I’m guessing — now — that it was never meant to be. That’s the lament when you begin to recognize the obvious in dashed hopes. Well, maybe not dashed, but at least a realization of a very apparent lack of fruition. In Monday’s Los Angeles Times there was a front page story on yet another snag in the wearying push to introduce high speed rail to California. This time — after all of this time — it’s the environmental card — once again — and in particular, it’s the San Joaquin kit fox, who you’ve probably never heard of. And the problem, environmentalists now say, would be the construction of the system, not the trains themselves. Too many diesel fumes from the earth-moving equipment, more toxic, I’m guessing, than the thousands of semis that roar up and down Interstate 5 near the proposed rail route.
Now the hard approach is to note that more than 200 species are rendered extinct each and every day — that’s somebody’s guess — so what’s one more? I don’t take the callous view, but I do think that we sometimes get a bit overwrought with these things and blind ourselves to easy solutions. Any problem with moving the little guys to a new neighborhood?
Anyhow, yet another lame excuse in the favor of the very powerful agriculture lobby, which seemingly was all too eager to see freeways built — with the diesel fumes — in order to move product to market.
You could say that nobody really wants high speed rail. Yet there were the good people of the state who approved fresh tax dollars to set the project on its way. Then too, there were the unexpected funds from two other states that wouldn’t be caught dead with largesse from a black and Democratic president, and who had the bad taste to dream bigger than they did. So it turns out that there are people who do want the option to zip north or south at close to 200 mph without stepping on an airplane: i.e., it’s not just me.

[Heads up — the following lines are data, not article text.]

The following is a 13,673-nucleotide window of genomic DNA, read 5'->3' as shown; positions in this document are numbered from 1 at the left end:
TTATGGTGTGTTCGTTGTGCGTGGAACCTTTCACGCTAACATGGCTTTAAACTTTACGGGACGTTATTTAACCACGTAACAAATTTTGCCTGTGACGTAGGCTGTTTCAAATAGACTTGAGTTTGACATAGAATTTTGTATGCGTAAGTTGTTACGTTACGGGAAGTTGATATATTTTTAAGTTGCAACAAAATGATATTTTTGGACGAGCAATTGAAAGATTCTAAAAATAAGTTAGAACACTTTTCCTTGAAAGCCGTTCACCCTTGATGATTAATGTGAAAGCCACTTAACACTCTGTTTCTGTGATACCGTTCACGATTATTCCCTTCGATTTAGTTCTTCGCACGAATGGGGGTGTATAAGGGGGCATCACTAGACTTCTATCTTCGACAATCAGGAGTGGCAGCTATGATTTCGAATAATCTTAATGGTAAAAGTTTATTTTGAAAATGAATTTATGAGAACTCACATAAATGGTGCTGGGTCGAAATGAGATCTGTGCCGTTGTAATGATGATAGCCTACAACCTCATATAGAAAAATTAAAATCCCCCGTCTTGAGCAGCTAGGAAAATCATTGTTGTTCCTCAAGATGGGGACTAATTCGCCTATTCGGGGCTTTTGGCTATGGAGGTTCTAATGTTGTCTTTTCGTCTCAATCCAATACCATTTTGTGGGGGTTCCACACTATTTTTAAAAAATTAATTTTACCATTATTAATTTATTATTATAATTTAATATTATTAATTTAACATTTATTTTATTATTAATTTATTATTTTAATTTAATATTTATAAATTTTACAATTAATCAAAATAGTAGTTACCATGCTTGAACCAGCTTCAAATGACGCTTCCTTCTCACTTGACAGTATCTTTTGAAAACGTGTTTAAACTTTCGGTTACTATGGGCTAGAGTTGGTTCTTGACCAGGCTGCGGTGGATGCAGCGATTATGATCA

But I’m figuring that it’s just not going to happen, yet another sad trophy for influential political groups who simply want it that way. And here, for the record, is what we’ll be missing out on, European style…
Last year in May, I had an option to meet Kris in Paris. Plan A was to follow a flight she was on to Charles De Galle International Airport. If that didn’t pan out — no seat — I would go instead to Brussels — Plan B — and take a train to Gare du Nord station in Paris, with the option of getting on the Metro to move farther across the city.
Complicated? Not at all. Expensive? An extra 120 bucks.
Plan B it was.
At the Brussels airport I breezed through customs, walked down two flights of stairs, and got on a commuter train into the city. From the same station I boarded the Thalys high speed (180 mph) train direct to Gare du Nord. I was there in an hour and 20 minutes flat. Some years ago, my brother and his wife drove a parallel route and it took them four hours. Once in Paris I had the choice of a local train (the Metro) or a cab to complete my journey. Further, I had no problem with language, although that’s not what we’re talking about here.
The very big deal was the speed and the convenience. In contrast, think about what’s involved if you need to get a flight from LAX and you just happen to live anywhere north of the city — say Lancaster. Then think about going from the same place to the Bay Area on high speed rail — a journey that might take two hours.
But it’s all pointless now. High speed rail is effectively gone. Not in your lifetime. Not in this country (too much like Europe?). And doubly sad for me, because as the man said, I’ve been to the mountain, and it really is dazzling. And that’s what I think about when I’m on the north-bound 5 at…well, almost any time of day, take your pick.